My expectations were high for the opening of TCRWP’s June Writing Institute as I walked into Riverside Church almost an hour before the keynote address was scheduled to begin. I got there early because I knew I wanted a seat up front where I could see Lucy Calkin’s face clearly. I learned last year, as I watched her every morning from the front row of my large group section, that while she sounds serious and speaks with incredible authority, her eyes and facial muscles are in quiet motion. She is great fun to watch.
She began right on time, telling us that we come from different places of the heart as well as different places on the map, urging us to go beyond, to risk being vulnerable and above all to think about the way that we listen. Lucy challenged us to listen in a way that brings out the honest detail. “Listen with faith and expectation,” she told us. Faith that makes the writer think and say more than she thought she had to say.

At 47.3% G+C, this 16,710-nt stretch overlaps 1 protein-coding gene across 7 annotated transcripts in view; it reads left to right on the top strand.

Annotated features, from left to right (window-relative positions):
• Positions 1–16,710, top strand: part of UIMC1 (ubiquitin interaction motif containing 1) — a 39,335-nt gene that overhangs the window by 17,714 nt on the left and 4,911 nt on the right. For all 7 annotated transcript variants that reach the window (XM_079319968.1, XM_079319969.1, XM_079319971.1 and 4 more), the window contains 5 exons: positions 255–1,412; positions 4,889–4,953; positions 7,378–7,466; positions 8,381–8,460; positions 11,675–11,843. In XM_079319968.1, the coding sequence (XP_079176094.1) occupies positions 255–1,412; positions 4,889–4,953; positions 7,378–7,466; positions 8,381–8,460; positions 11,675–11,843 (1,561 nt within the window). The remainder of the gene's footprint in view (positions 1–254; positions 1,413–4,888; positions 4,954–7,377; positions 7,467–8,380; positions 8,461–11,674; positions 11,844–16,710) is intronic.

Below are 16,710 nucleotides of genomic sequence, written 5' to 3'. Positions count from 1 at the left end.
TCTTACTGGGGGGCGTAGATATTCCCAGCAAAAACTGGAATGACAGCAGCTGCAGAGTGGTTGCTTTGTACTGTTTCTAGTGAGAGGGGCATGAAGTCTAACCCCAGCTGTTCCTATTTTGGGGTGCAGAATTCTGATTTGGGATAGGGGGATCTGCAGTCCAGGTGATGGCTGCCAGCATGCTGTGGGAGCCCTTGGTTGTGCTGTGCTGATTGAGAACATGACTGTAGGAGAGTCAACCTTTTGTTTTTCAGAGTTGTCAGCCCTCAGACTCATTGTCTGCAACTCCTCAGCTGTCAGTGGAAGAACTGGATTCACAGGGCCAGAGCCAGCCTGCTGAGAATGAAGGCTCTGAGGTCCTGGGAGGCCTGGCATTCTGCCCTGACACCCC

Lucy quoted Annie Lamott. I love Annie Lamott, and when Lucy quoted her, it made me love Lucy even more than I had before she’d begun speaking. Lamott, said Calkins, said that to be a teacher you have to learn to be reverent and that our goal as teachers is to watch our students at work and to be startled and filled with awe. We need to listen to and read their stories with wonder. When we listen in that way, a way that pushes and expects more, she told us, writers learn that kind of listening too. The payoff, she told us is not just beautiful writing, it is beautiful living.
My expectations for her keynote were high. Lucy Calkins did not disappoint.